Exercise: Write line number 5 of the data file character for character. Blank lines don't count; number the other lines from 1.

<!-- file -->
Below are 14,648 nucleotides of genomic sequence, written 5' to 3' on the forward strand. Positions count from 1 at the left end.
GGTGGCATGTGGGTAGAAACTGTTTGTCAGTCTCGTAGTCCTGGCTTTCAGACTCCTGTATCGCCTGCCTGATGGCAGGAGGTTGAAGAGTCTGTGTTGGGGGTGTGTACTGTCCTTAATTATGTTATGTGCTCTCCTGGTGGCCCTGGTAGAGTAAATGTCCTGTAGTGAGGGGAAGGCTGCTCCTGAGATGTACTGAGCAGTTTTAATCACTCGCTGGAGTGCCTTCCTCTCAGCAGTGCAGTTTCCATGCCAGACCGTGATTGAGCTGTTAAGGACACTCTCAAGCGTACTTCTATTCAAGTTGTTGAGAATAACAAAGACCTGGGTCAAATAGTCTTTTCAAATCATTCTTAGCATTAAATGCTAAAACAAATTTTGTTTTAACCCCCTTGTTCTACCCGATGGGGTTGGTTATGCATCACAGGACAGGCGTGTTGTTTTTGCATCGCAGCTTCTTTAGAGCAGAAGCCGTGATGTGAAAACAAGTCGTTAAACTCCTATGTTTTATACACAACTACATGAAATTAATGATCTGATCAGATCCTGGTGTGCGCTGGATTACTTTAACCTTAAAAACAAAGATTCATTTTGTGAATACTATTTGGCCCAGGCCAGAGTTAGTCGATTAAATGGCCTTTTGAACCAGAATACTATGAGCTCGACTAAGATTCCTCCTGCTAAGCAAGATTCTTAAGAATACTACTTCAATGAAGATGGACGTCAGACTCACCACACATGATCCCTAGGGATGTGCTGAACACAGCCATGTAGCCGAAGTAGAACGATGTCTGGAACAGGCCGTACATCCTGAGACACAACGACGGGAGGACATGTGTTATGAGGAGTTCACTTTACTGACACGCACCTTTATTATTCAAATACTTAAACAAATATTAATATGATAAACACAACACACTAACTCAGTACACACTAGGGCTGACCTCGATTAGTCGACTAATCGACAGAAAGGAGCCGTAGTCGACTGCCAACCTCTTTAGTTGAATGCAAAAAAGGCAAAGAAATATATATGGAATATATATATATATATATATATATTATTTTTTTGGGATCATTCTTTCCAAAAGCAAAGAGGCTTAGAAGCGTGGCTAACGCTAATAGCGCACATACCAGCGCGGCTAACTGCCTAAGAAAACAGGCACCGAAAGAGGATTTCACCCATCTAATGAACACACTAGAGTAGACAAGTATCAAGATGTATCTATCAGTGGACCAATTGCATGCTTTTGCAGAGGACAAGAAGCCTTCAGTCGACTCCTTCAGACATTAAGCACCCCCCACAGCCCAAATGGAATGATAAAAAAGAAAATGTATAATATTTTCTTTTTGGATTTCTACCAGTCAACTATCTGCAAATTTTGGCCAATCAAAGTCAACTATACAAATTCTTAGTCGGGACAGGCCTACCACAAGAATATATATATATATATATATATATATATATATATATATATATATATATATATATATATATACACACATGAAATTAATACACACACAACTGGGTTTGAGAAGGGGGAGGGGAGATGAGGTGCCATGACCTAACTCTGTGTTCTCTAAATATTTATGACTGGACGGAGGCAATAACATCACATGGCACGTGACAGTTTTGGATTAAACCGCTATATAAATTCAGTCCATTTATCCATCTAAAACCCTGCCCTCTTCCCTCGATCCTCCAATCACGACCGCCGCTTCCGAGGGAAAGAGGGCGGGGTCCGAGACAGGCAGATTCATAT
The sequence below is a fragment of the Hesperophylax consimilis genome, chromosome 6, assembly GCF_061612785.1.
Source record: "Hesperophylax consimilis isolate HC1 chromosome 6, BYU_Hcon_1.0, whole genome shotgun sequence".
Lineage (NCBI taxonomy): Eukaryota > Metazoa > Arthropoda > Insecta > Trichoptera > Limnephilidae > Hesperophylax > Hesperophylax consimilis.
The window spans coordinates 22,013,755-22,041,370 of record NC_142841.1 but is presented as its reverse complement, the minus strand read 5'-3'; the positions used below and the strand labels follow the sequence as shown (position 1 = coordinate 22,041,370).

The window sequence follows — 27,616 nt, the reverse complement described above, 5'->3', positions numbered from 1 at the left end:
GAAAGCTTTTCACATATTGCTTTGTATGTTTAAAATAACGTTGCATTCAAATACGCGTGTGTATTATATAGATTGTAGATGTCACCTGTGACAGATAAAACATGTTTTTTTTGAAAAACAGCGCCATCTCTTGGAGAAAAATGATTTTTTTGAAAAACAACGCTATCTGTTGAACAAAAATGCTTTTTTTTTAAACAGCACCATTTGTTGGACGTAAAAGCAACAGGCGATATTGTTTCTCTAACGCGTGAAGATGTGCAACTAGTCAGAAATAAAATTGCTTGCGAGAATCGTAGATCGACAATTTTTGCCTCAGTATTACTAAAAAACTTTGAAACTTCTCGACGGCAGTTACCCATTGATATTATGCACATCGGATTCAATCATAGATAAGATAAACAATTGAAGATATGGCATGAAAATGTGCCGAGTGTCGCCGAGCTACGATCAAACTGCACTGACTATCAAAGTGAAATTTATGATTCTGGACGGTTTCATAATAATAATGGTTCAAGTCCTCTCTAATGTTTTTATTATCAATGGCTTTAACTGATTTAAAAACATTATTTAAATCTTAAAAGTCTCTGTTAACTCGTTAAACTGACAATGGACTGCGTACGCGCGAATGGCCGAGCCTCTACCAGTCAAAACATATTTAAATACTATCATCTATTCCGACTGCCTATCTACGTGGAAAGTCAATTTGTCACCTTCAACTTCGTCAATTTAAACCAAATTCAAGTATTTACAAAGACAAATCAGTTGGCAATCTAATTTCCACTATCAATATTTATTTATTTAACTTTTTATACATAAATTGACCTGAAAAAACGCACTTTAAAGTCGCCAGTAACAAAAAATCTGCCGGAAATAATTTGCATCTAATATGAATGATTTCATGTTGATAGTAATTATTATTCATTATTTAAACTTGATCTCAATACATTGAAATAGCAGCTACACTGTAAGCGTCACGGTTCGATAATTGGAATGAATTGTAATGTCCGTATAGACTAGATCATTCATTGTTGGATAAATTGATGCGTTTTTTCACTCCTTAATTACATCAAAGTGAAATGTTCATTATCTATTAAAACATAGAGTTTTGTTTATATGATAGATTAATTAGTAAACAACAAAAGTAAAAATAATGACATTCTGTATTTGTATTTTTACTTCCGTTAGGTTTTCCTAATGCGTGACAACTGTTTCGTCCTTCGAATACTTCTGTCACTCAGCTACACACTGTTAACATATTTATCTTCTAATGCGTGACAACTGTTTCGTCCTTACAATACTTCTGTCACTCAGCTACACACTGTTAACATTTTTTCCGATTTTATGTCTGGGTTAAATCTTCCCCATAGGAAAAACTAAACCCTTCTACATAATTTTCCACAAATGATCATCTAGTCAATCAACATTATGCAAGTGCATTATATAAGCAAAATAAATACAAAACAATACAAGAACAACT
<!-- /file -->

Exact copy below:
Lineage (NCBI taxonomy): Eukaryota > Metazoa > Arthropoda > Insecta > Trichoptera > Limnephilidae > Hesperophylax > Hesperophylax consimilis.